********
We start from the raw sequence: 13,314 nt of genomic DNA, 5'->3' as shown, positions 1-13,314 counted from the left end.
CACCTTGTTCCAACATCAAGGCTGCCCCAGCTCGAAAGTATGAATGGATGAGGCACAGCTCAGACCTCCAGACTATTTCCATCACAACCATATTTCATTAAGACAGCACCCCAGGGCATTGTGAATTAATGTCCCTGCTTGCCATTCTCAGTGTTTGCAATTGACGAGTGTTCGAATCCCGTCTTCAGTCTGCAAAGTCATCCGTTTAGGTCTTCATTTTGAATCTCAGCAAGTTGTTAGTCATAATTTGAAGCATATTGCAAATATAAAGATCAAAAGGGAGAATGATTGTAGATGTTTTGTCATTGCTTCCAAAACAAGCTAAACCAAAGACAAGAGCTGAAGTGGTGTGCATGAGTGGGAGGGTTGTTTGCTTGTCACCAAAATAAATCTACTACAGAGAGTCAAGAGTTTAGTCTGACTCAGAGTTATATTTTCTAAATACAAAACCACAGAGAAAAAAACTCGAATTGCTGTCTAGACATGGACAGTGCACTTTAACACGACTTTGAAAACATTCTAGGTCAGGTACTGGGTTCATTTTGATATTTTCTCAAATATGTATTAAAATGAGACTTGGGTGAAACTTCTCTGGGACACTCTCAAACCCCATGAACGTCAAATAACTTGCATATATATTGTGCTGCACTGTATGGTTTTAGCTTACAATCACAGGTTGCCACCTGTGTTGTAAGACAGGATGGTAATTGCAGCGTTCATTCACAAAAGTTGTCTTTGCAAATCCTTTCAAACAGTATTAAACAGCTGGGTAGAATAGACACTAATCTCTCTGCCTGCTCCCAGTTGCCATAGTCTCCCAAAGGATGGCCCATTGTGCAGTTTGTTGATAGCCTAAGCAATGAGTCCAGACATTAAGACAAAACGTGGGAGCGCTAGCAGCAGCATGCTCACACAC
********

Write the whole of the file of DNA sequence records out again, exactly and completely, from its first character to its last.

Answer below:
We start from the raw sequence: 13,314 nt of genomic DNA, 5'->3' as shown, positions 1-13,314 counted from the left end.
CACCTTGTTCCAACATCAAGGCTGCCCCAGCTCGAAAGTATGAATGGATGAGGCACAGCTCAGACCTCCAGACTATTTCCATCACAACCATATTTCATTAAGACAGCACCCCAGGGCATTGTGAATTAATGTCCCTGCTTGCCATTCTCAGTGTTTGCAATTGACGAGTGTTCGAATCCCGTCTTCAGTCTGCAAAGTCATCCGTTTAGGTCTTCATTTTGAATCTCAGCAAGTTGTTAGTCATAATTTGAAGCATATTGCAAATATAAAGATCAAAAGGGAGAATGATTGTAGATGTTTTGTCATTGCTTCCAAAACAAGCTAAACCAAAGACAAGAGCTGAAGTGGTGTGCATGAGTGGGAGGGTTGTTTGCTTGTCACCAAAATAAATCTACTACAGAGAGTCAAGAGTTTAGTCTGACTCAGAGTTATATTTTCTAAATACAAAACCACAGAGAAAAAAACTCGAATTGCTGTCTAGACATGGACAGTGCACTTTAACACGACTTTGAAAACATTCTAGGTCAGGTACTGGGTTCATTTTGATATTTTCTCAAATATGTATTAAAATGAGACTTGGGTGAAACTTCTCTGGGACACTCTCAAACCCCATGAACGTCAAATAACTTGCATATATATTGTGCTGCACTGTATGGTTTTAGCTTACAATCACAGGTTGCCACCTGTGTTGTAAGACAGGATGGTAATTGCAGCGTTCATTCACAAAAGTTGTCTTTGCAAATCCTTTCAAACAGTATTAAACAGCTGGGTAGAATAGACACTAATCTCTCTGCCTGCTCCCAGTTGCCATAGTCTCCCAAAGGATGGCCCATTGTGCAGTTTGTTGATAGCCTAAGCAATGAGTCCAGACATTAAGACAAAACGTGGGAGCGCTAGCAGCAGCATGCTCACACAC